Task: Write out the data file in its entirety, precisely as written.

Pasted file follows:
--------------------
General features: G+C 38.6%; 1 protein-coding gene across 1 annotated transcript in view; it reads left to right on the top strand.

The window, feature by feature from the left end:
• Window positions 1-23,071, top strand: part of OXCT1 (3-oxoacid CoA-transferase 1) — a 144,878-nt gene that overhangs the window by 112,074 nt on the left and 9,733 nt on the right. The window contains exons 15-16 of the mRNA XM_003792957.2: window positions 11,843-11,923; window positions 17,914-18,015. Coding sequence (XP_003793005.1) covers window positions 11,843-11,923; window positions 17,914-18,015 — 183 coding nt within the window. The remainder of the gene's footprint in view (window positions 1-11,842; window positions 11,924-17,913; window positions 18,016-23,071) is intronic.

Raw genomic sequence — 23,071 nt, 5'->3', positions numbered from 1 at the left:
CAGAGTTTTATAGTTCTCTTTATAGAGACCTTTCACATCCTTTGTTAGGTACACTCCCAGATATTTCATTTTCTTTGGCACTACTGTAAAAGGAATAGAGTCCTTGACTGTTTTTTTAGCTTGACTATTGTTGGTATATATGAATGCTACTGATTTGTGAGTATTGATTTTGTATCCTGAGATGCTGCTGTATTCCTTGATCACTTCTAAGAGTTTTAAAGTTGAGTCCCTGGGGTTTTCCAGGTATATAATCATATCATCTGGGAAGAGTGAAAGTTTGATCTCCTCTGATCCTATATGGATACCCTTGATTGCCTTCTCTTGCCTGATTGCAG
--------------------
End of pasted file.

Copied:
General features: G+C 38.6%; 1 protein-coding gene across 1 annotated transcript in view; it reads left to right on the top strand.

The window, feature by feature from the left end:
• Window positions 1-23,071, top strand: part of OXCT1 (3-oxoacid CoA-transferase 1) — a 144,878-nt gene that overhangs the window by 112,074 nt on the left and 9,733 nt on the right. The window contains exons 15-16 of the mRNA XM_003792957.2: window positions 11,843-11,923; window positions 17,914-18,015. Coding sequence (XP_003793005.1) covers window positions 11,843-11,923; window positions 17,914-18,015 — 183 coding nt within the window. The remainder of the gene's footprint in view (window positions 1-11,842; window positions 11,924-17,913; window positions 18,016-23,071) is intronic.

Raw genomic sequence — 23,071 nt, 5'->3', positions numbered from 1 at the left:
CAGAGTTTTATAGTTCTCTTTATAGAGACCTTTCACATCCTTTGTTAGGTACACTCCCAGATATTTCATTTTCTTTGGCACTACTGTAAAAGGAATAGAGTCCTTGACTGTTTTTTTAGCTTGACTATTGTTGGTATATATGAATGCTACTGATTTGTGAGTATTGATTTTGTATCCTGAGATGCTGCTGTATTCCTTGATCACTTCTAAGAGTTTTAAAGTTGAGTCCCTGGGGTTTTCCAGGTATATAATCATATCATCTGGGAAGAGTGAAAGTTTGATCTCCTCTGATCCTATATGGATACCCTTGATTGCCTTCTCTTGCCTGATTGCAG